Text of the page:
Yesterday, we covered the individual awards. Here’s Part 2 of my awards ballot, meaning I can now reclaim my life … oh god, the playoffs are about to start, send help and/or the most potent cocaine you have immediately:
G Stephen Curry
G James Harden
F LeBron James
F Anthony Davis
C Marc Gasol
G Chris Paul
G Russell Westbrook
F LaMarcus Aldridge
F Blake Griffin
C Al Horford
G Jimmy Butler
G Kyrie Irving
F Kawhi Leonard
F Paul Millsap
C Tim Duncan
Rocky Widner/NBAE/Getty Images
• The toughest omissions: DeMarcus Cousins, DeAndre Jordan, Pau Gasol, Gordon Hayward, Derrick Favors, Klay Thompson, John Wall, and Damian Lillard.
Let’s start with Cousins, who is clearly an All-NBA-level player — and probably a first-teamer in a normal, healthy season. (Please read that sentence again, Sacto fans.) He is an unguardable monster in the post, a skilled passer and shooter, and when in the proper mental and physical states, one of the dozen best defensive players in the league.
But this felt less like a season of basketball for Cousins than like a collection of mini-seasons that don’t add up to enough. There were those glorious first 15 games under Mike Malone, before Cousins contracted meningitis, when he was neck and neck with Davis in the race to be the league’s best all-around big man.
When Cousins got back into the lineup, Malone was gone, leaving Tyrone Corbin to supervise a defense that morphed immediately from solid to incompetent. Cousins was (understandably) below peak game shape and dispirited that the Kings had bizarrely fired the first head coach to click with him. He slipped back into some of his worst habits — lollygagging in transition defense, complaining about basically everything, and loafing on some possessions when he didn’t get the ball.
The Kings mercifully fired Corbin in favor of George Karl, who installed Cousins as something like a co–point guard in an experimental up-tempo system. Cousins put up monster numbers and perked up a bit on defense, but he also coughed up turnovers at a laughable rate for a team that looked like it was throwing shit at the wall in meaningless games. The Kings after the All-Star break were equally bad on both ends regardless of whether Cousins was on the floor — a major reversal from the first half of the season, when Cousins was the only thing propping up a sad roster.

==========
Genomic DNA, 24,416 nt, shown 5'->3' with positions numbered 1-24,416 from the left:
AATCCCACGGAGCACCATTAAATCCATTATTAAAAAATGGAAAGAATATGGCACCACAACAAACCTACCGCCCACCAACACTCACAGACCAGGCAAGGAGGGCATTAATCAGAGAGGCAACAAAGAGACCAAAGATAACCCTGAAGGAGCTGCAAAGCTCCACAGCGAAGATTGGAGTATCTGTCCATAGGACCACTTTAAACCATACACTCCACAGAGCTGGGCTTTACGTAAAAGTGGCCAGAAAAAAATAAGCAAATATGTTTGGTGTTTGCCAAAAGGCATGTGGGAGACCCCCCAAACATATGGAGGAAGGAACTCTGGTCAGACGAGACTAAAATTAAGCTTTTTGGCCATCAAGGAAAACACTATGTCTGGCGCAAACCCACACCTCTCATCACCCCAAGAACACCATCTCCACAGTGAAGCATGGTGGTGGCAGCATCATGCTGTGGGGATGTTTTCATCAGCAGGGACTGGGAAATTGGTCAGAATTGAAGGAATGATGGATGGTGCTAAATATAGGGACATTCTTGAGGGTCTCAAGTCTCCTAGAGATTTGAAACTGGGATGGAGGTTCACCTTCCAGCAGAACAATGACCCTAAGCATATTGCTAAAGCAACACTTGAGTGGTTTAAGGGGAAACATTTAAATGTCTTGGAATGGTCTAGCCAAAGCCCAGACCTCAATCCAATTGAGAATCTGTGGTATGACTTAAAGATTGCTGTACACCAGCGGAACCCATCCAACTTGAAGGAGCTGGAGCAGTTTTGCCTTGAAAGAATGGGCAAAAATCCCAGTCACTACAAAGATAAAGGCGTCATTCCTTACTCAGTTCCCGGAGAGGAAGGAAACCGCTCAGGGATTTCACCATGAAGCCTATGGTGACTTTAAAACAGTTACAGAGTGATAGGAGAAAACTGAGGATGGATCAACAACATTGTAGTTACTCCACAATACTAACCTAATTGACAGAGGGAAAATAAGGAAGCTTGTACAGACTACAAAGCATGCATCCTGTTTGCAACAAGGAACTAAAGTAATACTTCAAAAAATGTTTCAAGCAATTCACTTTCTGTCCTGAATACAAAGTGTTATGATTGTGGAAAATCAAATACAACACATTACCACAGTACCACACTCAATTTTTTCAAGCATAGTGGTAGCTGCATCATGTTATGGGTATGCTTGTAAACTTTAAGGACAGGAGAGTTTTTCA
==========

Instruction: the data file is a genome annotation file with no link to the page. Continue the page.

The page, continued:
The end came early for Cousins because of ankle issues, leaving him with just 59 games played — right on the border of where availability starts to become a real issue in comparing star players.
How many games both meant something to the Kings and featured Cousins playing at his best? Twenty? Twenty-five? It just doesn’t feel like enough to unseat two of the league’s ultimate pros in Horford and Duncan. Cousins at his peak was better than both guys, sometimes by a big margin, but those peaks were short-lived in this particular season.
I thought about squeezing Horford in as a forward to make way for Jordan or Cousins, but I didn’t feel quite right about it. Horford is functionally a center in basically every Atlanta lineup that doesn’t pair him with Pero Antic, and there wasn’t a forward I felt comfortable knocking off the ballot.
Horford and Duncan are do-it-all types for two of the league’s very best teams, and Horford especially has the skill set — and the shooting range — to blend in with almost any kind of lineup.
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Jordan is just as deserving and is not getting enough attention as an All-NBA candidate. I’m not sure why that is, but my educated guess is that it’s a combination of two things:
1. The perception that he’s an unskilled roll-and-dunk guy who depends on Paul and Griffin to create shots for him. Also, he can’t shoot free throws.
2. Doc Rivers’s incessant and sometimes nonsensical campaigning for Jordan might have hurt him — though not in this space. Rivers has compared Jordan to Bill Russell, haughtily acted as if any human with a working brain could conclude that Jordan is the defensive player of the year, and lashed out at media critiques without having read them. It might have created a perception that Jordan is his little pet project.